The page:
Tamil Nadu, one of the southern states of India, has hundreds of temples, which are treasure houses of arts and crafts. Many of them have mural paintings depicting scenes from epics and Puranas. These date as far back as 7th century A.D. to 18th century A.D. The remnants of one of the best examples can be seen at Chittannavasal near Puthukkottai (7th C, A.D.). The most admirable and well known murals at the Brahadeeshwarar temple at Tanjavur Belonging to the Chola period, that is, 10th century A.D., where discovered in the first half of the 20th century by chance, when cleaning the murals from the 18th century belonging to the Maratha rulers. The Chola paintings have eventually been restored. These paintings depict a few important scenes from the legend of Lord Siva and the court of the Chola Emperor Raja Raja I.
This book contains reproductions of the Chola Murals in detail photographed by C.T. Nachiappan in the 1950s and give us an idea of the creative skill of the artists of the ancient Tamil Nadu. One also gets to see reproductions of Chittannavasal and Panamalai Murals.
The Tanjavur temple also houses 81 of the 108 karanas of Bharatha Natyam portrayed insculpure; these also have been captured in photographs by Nachiappan and included in this book.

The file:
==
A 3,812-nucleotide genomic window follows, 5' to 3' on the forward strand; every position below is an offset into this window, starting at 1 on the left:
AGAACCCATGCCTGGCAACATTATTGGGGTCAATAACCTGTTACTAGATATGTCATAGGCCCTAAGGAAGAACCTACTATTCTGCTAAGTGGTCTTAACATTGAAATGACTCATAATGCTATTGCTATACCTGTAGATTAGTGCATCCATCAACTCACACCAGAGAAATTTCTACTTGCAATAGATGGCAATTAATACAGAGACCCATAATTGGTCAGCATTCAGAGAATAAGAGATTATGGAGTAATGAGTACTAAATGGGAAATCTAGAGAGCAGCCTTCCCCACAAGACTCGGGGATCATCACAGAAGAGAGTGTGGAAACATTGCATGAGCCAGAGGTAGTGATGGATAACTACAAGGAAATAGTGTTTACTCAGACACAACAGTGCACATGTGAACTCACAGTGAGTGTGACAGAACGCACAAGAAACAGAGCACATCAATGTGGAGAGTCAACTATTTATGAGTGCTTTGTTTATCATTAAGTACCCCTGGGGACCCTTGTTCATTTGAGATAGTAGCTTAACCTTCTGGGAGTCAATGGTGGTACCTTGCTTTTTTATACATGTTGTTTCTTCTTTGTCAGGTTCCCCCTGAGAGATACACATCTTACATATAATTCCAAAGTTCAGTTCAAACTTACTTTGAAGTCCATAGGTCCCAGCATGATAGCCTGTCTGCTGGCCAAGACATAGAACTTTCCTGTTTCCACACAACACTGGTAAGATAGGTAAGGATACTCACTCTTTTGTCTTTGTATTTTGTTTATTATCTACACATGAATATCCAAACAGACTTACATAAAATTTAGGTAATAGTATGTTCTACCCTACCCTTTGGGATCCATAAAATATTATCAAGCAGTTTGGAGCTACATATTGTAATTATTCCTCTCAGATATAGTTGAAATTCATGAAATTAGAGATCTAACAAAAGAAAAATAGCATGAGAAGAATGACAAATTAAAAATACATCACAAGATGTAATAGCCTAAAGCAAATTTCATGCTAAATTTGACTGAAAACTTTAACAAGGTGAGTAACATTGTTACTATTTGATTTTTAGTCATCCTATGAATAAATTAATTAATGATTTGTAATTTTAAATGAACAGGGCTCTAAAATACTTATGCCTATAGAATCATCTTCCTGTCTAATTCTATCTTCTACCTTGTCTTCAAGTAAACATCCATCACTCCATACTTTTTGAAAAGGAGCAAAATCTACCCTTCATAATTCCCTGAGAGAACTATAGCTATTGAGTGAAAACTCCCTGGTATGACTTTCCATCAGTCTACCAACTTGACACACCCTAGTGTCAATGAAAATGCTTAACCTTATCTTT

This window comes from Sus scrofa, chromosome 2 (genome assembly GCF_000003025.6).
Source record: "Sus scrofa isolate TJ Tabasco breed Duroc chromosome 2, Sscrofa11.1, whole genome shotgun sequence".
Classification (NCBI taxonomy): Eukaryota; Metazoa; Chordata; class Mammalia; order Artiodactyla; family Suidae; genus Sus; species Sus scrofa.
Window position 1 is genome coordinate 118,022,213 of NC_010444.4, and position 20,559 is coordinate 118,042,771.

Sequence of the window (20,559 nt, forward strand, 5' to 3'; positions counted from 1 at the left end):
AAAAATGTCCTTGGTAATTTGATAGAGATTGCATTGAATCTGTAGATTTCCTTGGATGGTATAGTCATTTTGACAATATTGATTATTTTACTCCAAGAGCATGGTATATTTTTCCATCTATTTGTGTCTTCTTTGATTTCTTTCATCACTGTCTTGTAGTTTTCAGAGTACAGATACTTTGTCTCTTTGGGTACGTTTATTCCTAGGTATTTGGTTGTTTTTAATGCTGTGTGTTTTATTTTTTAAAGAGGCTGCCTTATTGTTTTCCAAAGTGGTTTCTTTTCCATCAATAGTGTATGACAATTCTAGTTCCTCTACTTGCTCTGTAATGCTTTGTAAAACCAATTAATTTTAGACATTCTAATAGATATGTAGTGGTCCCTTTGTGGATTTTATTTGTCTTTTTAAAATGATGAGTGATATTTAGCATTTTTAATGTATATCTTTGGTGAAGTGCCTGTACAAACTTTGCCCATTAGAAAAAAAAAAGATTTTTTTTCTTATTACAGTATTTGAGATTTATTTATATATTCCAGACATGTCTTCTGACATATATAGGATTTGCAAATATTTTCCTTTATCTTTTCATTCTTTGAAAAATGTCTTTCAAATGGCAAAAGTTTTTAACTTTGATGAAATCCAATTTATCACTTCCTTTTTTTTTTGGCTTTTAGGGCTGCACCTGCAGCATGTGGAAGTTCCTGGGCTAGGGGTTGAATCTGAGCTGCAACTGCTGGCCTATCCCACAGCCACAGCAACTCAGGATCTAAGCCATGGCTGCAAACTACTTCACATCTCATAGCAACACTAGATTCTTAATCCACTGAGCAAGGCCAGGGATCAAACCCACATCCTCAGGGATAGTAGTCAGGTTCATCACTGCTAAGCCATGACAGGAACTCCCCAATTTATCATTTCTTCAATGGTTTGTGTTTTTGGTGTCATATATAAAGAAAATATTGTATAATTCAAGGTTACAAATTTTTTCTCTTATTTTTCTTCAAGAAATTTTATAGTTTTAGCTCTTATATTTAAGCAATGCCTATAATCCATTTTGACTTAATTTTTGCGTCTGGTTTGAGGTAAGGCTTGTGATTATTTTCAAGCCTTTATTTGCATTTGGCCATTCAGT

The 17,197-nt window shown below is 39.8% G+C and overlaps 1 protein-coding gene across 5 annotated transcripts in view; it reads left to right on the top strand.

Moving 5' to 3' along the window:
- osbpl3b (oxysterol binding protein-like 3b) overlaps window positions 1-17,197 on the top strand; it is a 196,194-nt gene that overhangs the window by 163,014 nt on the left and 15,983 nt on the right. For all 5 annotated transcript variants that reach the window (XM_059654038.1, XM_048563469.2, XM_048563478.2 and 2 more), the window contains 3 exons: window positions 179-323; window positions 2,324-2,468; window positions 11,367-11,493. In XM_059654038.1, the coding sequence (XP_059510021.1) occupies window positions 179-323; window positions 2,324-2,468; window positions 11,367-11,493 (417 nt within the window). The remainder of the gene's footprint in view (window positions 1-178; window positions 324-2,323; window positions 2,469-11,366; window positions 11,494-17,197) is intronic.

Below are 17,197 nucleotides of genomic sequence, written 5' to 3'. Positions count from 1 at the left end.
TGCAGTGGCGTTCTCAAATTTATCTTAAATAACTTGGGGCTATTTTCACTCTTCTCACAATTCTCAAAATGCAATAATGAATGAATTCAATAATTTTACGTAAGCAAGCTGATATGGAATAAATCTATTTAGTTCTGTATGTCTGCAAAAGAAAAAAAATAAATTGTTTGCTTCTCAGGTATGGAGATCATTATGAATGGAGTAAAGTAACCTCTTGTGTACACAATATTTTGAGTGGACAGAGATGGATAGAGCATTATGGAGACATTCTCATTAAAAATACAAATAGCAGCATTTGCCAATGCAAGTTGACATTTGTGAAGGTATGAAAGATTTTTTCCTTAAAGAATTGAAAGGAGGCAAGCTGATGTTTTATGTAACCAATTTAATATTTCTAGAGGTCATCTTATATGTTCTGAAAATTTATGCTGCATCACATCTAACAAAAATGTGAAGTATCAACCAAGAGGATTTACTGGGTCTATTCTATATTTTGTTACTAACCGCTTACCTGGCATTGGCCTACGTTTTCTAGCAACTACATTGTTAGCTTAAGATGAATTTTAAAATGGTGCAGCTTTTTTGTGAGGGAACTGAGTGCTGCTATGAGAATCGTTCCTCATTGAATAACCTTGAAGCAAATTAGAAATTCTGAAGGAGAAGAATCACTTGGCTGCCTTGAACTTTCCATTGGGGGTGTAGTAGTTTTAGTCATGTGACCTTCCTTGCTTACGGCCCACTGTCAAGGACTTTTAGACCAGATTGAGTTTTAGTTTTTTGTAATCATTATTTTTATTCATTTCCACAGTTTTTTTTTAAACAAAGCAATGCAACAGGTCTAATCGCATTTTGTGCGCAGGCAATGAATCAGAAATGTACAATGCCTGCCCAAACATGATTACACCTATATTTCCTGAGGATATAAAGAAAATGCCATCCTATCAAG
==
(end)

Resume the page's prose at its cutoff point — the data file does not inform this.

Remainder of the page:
The Brihadisvarar temple at Tanjavur, also known as the Periya Koil (Big Temple), is an outstanding example of the Dravidian temple architecture. One might say that the architectural excellence had reached its pinnacle in this temple. It is difficult to imagine how in those days over a thousand years ago that a structure of such monumental dimensions and technical excellence could be erected.
The Big Temple is exemplary not only in architecture, it epitomizes the art of painting too. The murals around the sanctum sanctorum of Lord Siva or Brihadisvara are a testimony to the artistic sensibilities and skill of the people of the Chola empire and the patronage of King Raja Raja I. These murals cover four walls- two side walls and the rear wall divided into two sections- these were discovered sometime during the 1930s while examining the Nayak paintings, which had been painted over the earlier Chola creations; Sri T.N. Ramachandran, Joint Director General of the Archeological Survey of India wanted these to be photographed; he also had plans to write a book on the heritage of Tanjavur.
The efforts by the photographers of the Archeological survey of India were not successful, because it was not an easy task to cover a wall of 8ft X 14ft with a clearance in front of only about 7-8ft. The results of their efforts gave a distorted version of the paintings. Then Sri T.N. Ramachandran approached me and asked if I could undertake the work. I agreed.
On our way to the temple to examine the murals, we chanced upon some beautiful 13th century Chola bronzes being fished out of well nearby and kept at the treasury; they were a lovely Bikshatana and a set of sculptures of Kumarasambhavam. With the green lichen of oxidation covering them they were an unforgettable sight and example of the technical expertise of the Chola sculptors.